Unfortunately for him, the princess was well learned in diplomacy, and unlike her biological father, she knew how to play her cards right. “Sibyl said I was supposed to help you, remember? You don’t want to go against her word do you?”
“Do not bring my grandmother into this!” the captain whipped around, “Your foot is still healing. You don’t need to be walking through mountain caves; you should be in bed resting!”
“My foot is fine, and I’ve been bedridden for three days. A hike will be the perfect way to stretch my legs.”
“The answer is still─”
Pulling tarps off the rowboats, Firious intervened, “Ah, Levi, you might just want to let the little lass come along. That killer will be at the top in the blink of an eye if you continue arguing like this.”
The one-eyed pirate stared at his first mate as if he had just been slapped for no apparent reason; then, he scowled, “Fine. You can come along, Princess, but you,” he pointed at Zephyr, “will stay here with the rest of the crew. Do you understand?”
“Yes,” the boy glowered.
“Sorry, Cale. Looks like you’re staying here. Go tell the Welkin twins that it’s their job to keep an eye on this one.” Levi nudged the boy toward a buff, toffee-skinned man.
Cale didn’t seem too upset about missing out on the treacherous expedition, “Aye, Captain.”
The remaining six ─ Captain Levi, Firious, Antenor, Hataru, and the two others Levi had selected to join them ─ turned to their excursive transportation. To the princess, the three old vessels looked like outdated technology, relics of the past that she had only ever seen illustrations of in her books, and if her memory was correct, each vessel contained a lightweight motor ─ powered by the kinetic energy from the perpetual rowing motion of two oar-like levers ─ that enabled the boat to ascend to greater heights than titanic sailing ships. Knowing how they operated did not make her any less antsy about getting inside one, though.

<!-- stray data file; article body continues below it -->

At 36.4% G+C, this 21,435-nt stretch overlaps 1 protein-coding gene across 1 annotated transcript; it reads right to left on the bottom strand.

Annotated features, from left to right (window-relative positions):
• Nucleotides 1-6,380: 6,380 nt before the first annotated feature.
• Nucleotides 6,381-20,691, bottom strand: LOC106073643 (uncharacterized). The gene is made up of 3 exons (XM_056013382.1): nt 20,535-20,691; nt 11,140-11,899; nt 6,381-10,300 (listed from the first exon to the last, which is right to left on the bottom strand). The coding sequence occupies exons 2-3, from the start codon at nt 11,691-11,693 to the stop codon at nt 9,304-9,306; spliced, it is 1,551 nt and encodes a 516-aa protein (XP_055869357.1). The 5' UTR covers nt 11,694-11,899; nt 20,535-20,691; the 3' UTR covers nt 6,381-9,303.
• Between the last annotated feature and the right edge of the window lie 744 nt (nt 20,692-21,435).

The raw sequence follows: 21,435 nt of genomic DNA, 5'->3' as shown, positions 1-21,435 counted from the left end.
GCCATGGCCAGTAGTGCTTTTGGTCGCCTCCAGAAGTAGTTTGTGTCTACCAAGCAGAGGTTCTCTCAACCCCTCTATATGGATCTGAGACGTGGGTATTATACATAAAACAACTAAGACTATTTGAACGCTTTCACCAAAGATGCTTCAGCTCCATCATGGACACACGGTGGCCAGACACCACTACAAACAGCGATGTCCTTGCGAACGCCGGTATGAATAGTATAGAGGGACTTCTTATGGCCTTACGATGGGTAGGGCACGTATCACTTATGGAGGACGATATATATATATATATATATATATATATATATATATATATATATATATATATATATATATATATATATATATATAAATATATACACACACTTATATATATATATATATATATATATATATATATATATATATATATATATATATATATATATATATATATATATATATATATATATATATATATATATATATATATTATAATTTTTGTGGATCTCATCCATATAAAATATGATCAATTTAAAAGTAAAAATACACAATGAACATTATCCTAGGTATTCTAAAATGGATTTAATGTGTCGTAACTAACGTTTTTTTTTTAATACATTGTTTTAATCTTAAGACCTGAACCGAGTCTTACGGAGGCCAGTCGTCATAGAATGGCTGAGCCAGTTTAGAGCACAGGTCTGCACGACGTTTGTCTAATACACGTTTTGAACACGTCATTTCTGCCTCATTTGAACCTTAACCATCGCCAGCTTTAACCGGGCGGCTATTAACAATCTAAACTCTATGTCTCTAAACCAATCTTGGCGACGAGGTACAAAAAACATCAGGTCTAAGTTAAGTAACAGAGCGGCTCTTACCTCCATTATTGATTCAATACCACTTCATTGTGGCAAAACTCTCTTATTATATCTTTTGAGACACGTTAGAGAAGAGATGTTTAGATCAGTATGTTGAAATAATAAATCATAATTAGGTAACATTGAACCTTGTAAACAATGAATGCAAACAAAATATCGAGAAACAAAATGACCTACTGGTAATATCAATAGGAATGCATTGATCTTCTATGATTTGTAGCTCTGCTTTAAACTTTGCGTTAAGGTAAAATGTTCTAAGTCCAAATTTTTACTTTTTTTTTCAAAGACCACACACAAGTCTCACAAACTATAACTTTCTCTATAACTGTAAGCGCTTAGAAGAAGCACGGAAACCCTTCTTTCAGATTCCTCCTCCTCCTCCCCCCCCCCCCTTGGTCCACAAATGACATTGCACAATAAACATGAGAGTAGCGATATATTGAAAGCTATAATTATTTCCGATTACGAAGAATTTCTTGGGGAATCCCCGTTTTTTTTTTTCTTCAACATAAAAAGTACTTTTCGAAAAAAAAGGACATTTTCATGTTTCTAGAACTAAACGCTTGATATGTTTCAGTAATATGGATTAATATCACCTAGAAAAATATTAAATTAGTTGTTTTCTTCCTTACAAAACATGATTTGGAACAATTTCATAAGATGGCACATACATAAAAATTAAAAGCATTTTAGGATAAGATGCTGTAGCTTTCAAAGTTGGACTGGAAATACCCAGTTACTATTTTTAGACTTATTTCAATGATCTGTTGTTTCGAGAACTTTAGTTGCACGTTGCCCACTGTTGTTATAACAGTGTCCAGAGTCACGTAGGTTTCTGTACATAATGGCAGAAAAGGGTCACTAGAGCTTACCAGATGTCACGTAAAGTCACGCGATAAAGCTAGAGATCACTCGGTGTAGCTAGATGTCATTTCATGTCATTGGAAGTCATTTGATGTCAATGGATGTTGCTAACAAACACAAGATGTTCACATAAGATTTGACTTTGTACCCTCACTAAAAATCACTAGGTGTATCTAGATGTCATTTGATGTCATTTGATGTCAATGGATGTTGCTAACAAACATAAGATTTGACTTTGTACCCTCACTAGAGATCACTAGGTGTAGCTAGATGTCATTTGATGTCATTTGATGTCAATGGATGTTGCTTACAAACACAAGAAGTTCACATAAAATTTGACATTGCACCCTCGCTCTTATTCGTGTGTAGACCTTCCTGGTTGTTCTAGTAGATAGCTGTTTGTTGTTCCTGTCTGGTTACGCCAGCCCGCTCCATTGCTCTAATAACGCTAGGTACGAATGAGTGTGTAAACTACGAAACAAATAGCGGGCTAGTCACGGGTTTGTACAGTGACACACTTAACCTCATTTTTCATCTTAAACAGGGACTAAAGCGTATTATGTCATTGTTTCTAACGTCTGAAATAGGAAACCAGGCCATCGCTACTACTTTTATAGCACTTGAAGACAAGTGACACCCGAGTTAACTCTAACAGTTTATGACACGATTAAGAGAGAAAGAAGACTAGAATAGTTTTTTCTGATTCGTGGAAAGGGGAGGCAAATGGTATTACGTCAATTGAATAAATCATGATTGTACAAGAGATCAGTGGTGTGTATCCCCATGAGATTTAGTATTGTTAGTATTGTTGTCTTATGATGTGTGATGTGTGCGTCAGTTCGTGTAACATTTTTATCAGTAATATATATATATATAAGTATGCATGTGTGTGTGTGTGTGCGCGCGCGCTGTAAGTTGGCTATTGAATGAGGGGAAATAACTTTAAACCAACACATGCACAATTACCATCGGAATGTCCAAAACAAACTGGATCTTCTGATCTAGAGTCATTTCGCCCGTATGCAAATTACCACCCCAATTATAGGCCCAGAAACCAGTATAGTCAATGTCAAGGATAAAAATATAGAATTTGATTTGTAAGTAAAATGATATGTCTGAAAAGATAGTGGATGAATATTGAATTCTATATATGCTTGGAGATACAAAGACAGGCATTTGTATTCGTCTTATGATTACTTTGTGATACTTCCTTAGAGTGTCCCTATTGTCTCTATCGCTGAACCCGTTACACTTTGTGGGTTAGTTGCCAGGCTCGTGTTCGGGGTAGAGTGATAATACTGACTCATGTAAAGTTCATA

As the group left Jupiter's Return far below in the clouds ─ two per boat ─ the princess watched the captain’s muscles flex through his white cotton shirt as he rowed the aircraft they shared toward the heavens. A sour scowl on his face, he refused to look at her.
“Are you upset with me, Captain Spry?”
“Oh, no, Hataru, I’m not upset. I’m only in the company of an obstinate princess who won’t listen to me as I tote her up a mountain toward a psychotic murderer who has his twisted, black heart set on kidnapping her and ending my life! Why would I have any reason to be upset?”
Hataru was quiet, but after a moment she pondered, “He wants to kill you? What makes you think that?”
“Because he told me so,” Levi grunted, as if it were obvious.
“But why would he want to? What did you ever do to him?”
“Ha! Absolutely nothing. I used to think that we were friends, but it turned out that he hated me from the moment saw me. And he found a permanent way to remind me of that.” He gestured to his right eye, covered by his flaking leather eyepatch.
“Did he take your hand, too?”
“What?” the captain seemed startled and confused by the question. He glanced at his bionic fingers as they tightened on the handle of the lever, “No, my hand was taken by a different kind of monster.”